LSU fans in recent weeks have turned heavily on ESPN’s lead college basketball color analyst Dick Vitale, who has conducted an on-air and Twitter campaign attacking Will Wade for what’s on transcripts of FBI wiretaps in which Wade is seen to be intimating offers of inducements violating NCAA rules with the respect to the recruitment of Javonte Smart.
Monday morning, Vitale appeared on Off The Bench, the morning sports talk show starring Jordy Culotta and T-Bob Hebert on 104.5 ESPN Radio in Baton Rouge, and caught a little of that backlash. Culotta peppered Vitale with a series of questions probing the, shall we say, inconsistencies of his positions on Wade’s fall from grace vis-a-vis his treatment of other coaches and his suggestion that college athletes be paid.
The interview goes 21 minutes. Commentary below…
A few observations…
- Vitale repeatedly demands that Wade’s defenders – or, more accurately, critics of Vitale’s position – “listen to the tape.” But throughout the interview when Culotta and Hebert attempt to point out that no tape of Wade’s comments on that FBI wiretap has been made public, Vitale falls into a blustery filibuster which is unresponsive and clearly designed to deflect. What he refuses to deal with is that nobody outside of the principals in the Adidas trial has heard the FBI wiretap tapes, of Wade or any of the other coaches on it, and therefore context of what’s been released on them is lacking. Wade’s position, in the few public statements he’s made during his suspension, is that when all the facts are out the snippets of him discussing Smart’s recruitment will be perceived differently. While that position may be a shaky one from a persuasive standpoint, without more to go on than a sensationalized Yahoo! Sports report containing a small portion of a phone conversation and little context therein, simple fairness would seem to argue against the kind of condemnation Vitale has engaged in.
- Especially given the overall context of Wade’s part in a much larger scandal. Culotta and Hebert brought up the fact that dozens of college basketball programs have been tainted by the Adidas case, and specifically challenged Vitale on Bill Self, Sean Miller and Rick Pitino – all of whom are implicated in NCAA violations as serious or more serious as that involving Wade based on released snippets of transcripts. Self’s text messages discussing payments to recruits, together with assistant coach Curtis Townsend’s wiretaps discussing benefits offered to Zion Williamson, implicate Kansas as a thorough evildoer. Miller was caught on a wiretap discussing a $100,000 payment to DeAndre Ayton. And Pitino was fired at Louisville over the Brian Bowen mess. But Vitale’s position somehow is that there’s more evidence Wade cheated than there is of Self, Miller and Pitino doing so, and that is nonsense.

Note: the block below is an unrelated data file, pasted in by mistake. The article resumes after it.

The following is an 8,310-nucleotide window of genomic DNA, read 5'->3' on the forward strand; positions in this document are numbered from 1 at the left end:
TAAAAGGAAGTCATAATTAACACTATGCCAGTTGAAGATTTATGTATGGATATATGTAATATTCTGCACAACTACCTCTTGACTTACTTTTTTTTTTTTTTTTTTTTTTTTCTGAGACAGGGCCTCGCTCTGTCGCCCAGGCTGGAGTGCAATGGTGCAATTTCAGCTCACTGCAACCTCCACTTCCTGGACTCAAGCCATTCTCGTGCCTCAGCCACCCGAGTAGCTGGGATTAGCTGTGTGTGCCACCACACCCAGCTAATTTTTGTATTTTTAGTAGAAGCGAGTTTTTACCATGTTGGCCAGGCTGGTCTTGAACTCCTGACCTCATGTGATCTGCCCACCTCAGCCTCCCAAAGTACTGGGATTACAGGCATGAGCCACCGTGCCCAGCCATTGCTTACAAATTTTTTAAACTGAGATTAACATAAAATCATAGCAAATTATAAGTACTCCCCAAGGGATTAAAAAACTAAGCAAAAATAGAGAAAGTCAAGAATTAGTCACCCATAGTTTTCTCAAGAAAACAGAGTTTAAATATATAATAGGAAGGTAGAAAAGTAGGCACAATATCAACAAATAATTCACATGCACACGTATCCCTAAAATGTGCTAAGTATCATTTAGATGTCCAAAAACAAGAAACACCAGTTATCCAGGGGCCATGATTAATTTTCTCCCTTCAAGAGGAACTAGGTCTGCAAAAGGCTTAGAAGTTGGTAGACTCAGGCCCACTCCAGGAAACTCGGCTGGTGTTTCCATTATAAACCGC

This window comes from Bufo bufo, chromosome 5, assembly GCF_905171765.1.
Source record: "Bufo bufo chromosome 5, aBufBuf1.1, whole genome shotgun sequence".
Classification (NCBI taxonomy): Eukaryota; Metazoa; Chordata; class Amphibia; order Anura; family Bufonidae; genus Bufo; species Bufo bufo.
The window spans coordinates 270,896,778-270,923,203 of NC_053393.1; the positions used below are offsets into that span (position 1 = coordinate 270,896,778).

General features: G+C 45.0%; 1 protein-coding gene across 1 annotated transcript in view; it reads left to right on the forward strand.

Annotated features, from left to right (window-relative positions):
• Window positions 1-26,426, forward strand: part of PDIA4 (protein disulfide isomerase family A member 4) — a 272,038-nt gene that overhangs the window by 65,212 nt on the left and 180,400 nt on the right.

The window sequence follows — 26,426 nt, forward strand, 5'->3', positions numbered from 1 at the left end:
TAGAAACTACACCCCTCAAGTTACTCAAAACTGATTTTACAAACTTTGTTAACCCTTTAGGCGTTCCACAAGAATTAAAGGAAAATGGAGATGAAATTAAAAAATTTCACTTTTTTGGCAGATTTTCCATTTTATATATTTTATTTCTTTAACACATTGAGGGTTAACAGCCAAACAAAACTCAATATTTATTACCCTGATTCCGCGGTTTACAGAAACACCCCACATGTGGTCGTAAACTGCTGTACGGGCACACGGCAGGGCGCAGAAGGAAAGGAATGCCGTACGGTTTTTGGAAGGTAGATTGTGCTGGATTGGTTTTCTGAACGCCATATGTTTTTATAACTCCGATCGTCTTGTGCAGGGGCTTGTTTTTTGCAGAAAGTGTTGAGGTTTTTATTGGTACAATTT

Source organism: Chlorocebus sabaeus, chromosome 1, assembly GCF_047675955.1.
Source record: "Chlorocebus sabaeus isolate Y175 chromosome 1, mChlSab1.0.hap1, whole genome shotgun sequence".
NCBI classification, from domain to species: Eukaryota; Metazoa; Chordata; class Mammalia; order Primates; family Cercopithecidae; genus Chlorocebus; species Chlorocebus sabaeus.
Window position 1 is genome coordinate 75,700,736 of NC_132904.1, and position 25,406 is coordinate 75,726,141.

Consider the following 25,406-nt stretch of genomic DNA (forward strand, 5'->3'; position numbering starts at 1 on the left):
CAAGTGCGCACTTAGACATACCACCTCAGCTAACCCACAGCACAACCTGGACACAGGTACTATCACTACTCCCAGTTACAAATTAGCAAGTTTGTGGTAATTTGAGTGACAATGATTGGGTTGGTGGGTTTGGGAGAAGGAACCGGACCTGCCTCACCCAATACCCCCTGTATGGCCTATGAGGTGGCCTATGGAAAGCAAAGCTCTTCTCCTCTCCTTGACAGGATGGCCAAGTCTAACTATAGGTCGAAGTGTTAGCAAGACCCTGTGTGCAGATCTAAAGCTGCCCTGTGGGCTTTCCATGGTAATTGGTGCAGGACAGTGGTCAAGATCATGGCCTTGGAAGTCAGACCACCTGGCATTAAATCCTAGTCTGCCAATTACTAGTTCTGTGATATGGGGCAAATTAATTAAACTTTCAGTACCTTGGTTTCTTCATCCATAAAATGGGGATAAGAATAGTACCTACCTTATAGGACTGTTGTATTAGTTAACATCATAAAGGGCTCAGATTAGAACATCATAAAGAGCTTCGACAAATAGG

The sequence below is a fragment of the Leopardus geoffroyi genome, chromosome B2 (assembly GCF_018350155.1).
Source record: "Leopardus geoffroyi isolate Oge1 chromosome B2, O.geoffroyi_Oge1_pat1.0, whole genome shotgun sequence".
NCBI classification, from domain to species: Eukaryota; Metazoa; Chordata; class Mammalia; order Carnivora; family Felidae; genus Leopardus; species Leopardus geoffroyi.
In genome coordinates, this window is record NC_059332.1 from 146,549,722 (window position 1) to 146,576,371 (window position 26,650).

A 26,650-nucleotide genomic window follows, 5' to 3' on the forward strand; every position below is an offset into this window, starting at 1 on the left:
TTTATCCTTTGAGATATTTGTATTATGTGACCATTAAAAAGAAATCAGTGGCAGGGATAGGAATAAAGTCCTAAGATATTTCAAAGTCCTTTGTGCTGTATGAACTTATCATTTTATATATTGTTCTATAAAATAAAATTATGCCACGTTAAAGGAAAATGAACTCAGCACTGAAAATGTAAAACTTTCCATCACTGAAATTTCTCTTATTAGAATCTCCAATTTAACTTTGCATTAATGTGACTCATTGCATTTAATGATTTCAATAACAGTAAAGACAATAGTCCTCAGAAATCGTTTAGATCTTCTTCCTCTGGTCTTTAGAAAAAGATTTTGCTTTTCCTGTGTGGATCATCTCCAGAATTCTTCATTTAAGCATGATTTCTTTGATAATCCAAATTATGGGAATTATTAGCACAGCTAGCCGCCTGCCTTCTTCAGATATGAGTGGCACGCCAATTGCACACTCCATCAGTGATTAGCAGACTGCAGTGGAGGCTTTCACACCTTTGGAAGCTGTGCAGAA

- And then there is Vitale’s exhortation that players get paid. Which is fine – our position for some time has been that the NCAA’s rules reflect a fantasyland ideal of “amateurism” which hasn’t reflected reality in decades, if ever, and he’s not wrong in suggesting players ought to be able to get paid for doing appearances and speaking engagements and the like. We’re fine with that. But if he thinks the NCAA’s rules are unjust, and if he’s clearly looking the other way when some of the bluebloods of the college game are breaking them (Vitale’s reaction to Culotta’s question about how much Williamson is getting paid by Duke is a classic run-and-hide), then his outrage over Wade’s appearance on those transcripts rings pretty hollow.
Hopefully this interview gets wide play, because it lays bare the hypocrisy and cognitive dissonance of the status quo in college basketball Vitale is attempting to preserve with his bluster and nonstop jabbering.
There is some talk that the Dawkins case, by the way, will be dismissed this week. If so, Wade’s subpoena in that trial will dissipate and things will come to a head soon. We can be sure, though, that nothing which happens where Wade’s situation is concerned will be made sense of by anything Dick Vitale says.